On January 18, 2017, the Consumer Financial Protection Bureau (“CFPB”) filed a Complaint for Permanent Injunction and Other Relief (“Complaint”) against the largest student loan servicer in the United States (“Company”). The Complaint asserts that the Company violated the Dodd-Frank Wall Street Reform and Consumer Protection Act, the Fair Credit Reporting Act and its implementing Regulation V, and the Fair Debt Collection Practices Act based on unlawful acts and practices in connection with its servicing and collection of student loans.
Among the allegations contained in the Complaint, the CFPB contends that the Company failed to correctly apply or allocate borrowers’ payments to their accounts, steered struggling borrowers toward paying more than was required on their loans, obscured information regarding the enrollment recertification that borrowers enrolled in an income-driven repayment plan needed to complete annually in order to maintain their lower payments (resulting in the expiration of such plans for hundreds of thousands of borrowers), deceived private student loan borrowers about requirements to release their co-signer from the loan, and harmed the credit of disabled borrowers, including severely injured veterans, by making it appear as if those borrowers had defaulted on their student loans when they had not.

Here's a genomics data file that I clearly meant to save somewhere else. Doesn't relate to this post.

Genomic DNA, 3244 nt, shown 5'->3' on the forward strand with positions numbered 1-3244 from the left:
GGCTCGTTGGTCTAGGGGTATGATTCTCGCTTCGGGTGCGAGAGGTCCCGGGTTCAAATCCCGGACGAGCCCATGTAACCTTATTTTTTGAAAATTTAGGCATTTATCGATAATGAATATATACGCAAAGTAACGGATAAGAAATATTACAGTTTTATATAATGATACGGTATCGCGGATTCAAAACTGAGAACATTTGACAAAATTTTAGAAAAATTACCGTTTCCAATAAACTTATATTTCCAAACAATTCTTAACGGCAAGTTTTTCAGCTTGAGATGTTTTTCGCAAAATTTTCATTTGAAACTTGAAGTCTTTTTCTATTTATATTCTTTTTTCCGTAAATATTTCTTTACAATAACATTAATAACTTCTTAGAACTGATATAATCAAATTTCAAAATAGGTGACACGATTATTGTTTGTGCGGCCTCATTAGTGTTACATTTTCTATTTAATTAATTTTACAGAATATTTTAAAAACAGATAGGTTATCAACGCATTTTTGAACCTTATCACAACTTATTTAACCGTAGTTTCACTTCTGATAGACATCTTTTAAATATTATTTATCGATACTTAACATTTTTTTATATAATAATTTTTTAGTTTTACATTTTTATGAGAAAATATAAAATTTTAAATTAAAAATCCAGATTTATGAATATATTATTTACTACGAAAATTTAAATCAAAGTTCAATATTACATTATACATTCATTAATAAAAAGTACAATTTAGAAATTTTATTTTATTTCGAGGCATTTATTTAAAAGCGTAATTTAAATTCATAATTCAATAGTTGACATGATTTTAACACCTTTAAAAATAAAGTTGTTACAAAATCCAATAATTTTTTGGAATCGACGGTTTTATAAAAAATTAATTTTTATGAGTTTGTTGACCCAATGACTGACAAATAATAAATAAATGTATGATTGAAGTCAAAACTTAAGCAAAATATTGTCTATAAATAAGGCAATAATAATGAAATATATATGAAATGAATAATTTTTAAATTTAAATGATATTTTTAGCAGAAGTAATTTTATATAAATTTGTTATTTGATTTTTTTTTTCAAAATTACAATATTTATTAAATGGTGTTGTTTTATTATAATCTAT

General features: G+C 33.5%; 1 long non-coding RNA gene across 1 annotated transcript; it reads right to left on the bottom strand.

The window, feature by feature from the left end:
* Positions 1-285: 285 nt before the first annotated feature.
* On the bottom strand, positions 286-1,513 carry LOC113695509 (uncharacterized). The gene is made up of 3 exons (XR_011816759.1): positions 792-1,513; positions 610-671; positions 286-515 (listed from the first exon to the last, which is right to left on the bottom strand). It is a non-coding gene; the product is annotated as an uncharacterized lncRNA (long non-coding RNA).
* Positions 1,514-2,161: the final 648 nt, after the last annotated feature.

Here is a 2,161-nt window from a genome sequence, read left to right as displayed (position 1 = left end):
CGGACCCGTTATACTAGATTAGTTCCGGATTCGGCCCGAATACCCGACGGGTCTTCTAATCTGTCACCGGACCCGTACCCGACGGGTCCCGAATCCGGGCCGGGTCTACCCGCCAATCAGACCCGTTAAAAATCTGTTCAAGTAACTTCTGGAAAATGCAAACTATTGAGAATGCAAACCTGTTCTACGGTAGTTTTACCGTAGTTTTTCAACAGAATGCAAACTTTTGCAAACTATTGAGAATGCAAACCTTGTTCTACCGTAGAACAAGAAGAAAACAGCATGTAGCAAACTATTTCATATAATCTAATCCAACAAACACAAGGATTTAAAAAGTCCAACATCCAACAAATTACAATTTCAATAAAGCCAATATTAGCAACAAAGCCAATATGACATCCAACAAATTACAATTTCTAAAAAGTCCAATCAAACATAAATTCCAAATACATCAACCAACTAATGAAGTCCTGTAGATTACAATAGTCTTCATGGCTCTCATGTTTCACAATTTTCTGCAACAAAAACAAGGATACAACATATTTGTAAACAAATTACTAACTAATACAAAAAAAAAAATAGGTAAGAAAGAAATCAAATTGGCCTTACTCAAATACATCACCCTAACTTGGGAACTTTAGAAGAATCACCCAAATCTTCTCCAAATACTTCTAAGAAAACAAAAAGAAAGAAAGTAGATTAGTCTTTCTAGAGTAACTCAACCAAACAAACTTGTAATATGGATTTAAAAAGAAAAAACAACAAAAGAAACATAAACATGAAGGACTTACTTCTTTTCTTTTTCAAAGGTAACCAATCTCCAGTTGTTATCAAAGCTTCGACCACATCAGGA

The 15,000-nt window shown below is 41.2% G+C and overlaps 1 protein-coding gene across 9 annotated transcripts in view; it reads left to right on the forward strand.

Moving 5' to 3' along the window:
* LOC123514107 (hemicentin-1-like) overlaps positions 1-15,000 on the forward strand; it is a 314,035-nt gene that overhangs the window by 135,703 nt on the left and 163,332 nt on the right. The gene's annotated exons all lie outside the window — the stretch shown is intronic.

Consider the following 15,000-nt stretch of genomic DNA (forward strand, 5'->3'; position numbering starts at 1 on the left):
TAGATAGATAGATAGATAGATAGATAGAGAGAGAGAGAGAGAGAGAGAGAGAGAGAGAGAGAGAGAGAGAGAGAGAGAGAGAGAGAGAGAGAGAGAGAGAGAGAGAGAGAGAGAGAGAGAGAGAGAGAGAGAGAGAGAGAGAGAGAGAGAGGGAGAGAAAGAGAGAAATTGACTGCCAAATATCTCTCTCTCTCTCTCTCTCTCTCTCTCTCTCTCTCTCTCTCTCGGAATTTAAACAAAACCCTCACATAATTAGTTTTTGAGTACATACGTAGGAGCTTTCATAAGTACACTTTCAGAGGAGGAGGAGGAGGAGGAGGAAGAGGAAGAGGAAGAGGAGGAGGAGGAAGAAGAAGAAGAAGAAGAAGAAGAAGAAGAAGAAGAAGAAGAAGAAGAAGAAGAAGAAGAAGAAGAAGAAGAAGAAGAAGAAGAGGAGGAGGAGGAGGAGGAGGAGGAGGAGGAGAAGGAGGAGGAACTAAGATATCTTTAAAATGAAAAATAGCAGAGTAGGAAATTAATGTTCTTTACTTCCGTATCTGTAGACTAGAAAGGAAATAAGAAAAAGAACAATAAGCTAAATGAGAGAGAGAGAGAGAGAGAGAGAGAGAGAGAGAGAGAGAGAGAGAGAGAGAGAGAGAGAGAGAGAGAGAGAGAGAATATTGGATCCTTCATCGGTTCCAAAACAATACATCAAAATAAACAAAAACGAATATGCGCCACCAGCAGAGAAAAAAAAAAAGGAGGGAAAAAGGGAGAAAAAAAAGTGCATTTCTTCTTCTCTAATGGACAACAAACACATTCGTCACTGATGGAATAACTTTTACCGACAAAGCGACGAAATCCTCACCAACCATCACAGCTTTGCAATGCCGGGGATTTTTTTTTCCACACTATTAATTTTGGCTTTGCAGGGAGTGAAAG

The CFPB also alleged that the Company, through a subsidiary – much of whose work relates to the federal loan rehabilitation program that allows federal student loan borrowers who are in default to effectively “cure” one or more defaulted federal loans – made illegal misrepresentations in relation to the availability of the program to borrowers in default. Specifically, the CFPB contends that the Company’s subsidiary misrepresented the effect of completing the federal loan rehabilitation program by falsely stating or implying (1) that doing so would remove all adverse information about the defaulted loan from the borrower’s credit report and (2) that the collection fees charged to borrowers would be forgiven upon completion of the program.
The CFPB seeks to obtain permanent injunctive relief, restitution, refunds, damages, civil money penalties and other relief.
A copy of the Complaint is available here: http://files.consumerfinance.gov/f/documents/201701_cfpb_Navient-Pioneer-Credit-Recovery-complaint.pdf.